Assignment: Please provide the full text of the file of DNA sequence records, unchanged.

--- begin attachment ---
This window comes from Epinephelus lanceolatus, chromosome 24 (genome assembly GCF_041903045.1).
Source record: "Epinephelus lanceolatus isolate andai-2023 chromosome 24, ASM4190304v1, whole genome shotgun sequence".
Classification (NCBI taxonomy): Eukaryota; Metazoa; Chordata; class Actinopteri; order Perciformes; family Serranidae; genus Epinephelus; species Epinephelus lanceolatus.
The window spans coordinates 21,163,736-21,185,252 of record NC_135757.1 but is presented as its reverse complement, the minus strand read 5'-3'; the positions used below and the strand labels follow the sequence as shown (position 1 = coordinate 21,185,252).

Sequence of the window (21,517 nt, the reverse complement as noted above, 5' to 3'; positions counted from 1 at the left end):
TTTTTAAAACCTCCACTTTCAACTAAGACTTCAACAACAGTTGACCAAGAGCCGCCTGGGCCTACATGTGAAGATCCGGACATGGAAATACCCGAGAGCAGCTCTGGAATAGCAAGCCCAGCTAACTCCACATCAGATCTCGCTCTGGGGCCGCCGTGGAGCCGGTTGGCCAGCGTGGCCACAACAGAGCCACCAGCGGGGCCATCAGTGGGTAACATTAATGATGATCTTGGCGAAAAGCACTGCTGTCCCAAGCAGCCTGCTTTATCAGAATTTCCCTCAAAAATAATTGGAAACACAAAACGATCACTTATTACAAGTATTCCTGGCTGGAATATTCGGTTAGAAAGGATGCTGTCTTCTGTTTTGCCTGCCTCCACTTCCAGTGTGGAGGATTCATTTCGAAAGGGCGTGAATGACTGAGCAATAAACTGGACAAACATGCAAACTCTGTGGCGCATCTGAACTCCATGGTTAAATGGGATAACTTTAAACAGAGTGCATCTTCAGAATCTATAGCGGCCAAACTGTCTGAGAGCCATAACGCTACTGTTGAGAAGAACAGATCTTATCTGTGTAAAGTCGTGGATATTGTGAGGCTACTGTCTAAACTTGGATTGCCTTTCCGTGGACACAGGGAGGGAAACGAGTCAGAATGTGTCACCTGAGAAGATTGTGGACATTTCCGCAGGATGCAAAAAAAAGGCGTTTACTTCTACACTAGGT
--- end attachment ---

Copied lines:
This window comes from Epinephelus lanceolatus, chromosome 24 (genome assembly GCF_041903045.1).
Source record: "Epinephelus lanceolatus isolate andai-2023 chromosome 24, ASM4190304v1, whole genome shotgun sequence".
Classification (NCBI taxonomy): Eukaryota; Metazoa; Chordata; class Actinopteri; order Perciformes; family Serranidae; genus Epinephelus; species Epinephelus lanceolatus.
The window spans coordinates 21,163,736-21,185,252 of record NC_135757.1 but is presented as its reverse complement, the minus strand read 5'-3'; the positions used below and the strand labels follow the sequence as shown (position 1 = coordinate 21,185,252).

Sequence of the window (21,517 nt, the reverse complement as noted above, 5' to 3'; positions counted from 1 at the left end):
TTTTTAAAACCTCCACTTTCAACTAAGACTTCAACAACAGTTGACCAAGAGCCGCCTGGGCCTACATGTGAAGATCCGGACATGGAAATACCCGAGAGCAGCTCTGGAATAGCAAGCCCAGCTAACTCCACATCAGATCTCGCTCTGGGGCCGCCGTGGAGCCGGTTGGCCAGCGTGGCCACAACAGAGCCACCAGCGGGGCCATCAGTGGGTAACATTAATGATGATCTTGGCGAAAAGCACTGCTGTCCCAAGCAGCCTGCTTTATCAGAATTTCCCTCAAAAATAATTGGAAACACAAAACGATCACTTATTACAAGTATTCCTGGCTGGAATATTCGGTTAGAAAGGATGCTGTCTTCTGTTTTGCCTGCCTCCACTTCCAGTGTGGAGGATTCATTTCGAAAGGGCGTGAATGACTGAGCAATAAACTGGACAAACATGCAAACTCTGTGGCGCATCTGAACTCCATGGTTAAATGGGATAACTTTAAACAGAGTGCATCTTCAGAATCTATAGCGGCCAAACTGTCTGAGAGCCATAACGCTACTGTTGAGAAGAACAGATCTTATCTGTGTAAAGTCGTGGATATTGTGAGGCTACTGTCTAAACTTGGATTGCCTTTCCGTGGACACAGGGAGGGAAACGAGTCAGAATGTGTCACCTGAGAAGATTGTGGACATTTCCGCAGGATGCAAAAAAAAGGCGTTTACTTCTACACTAGGT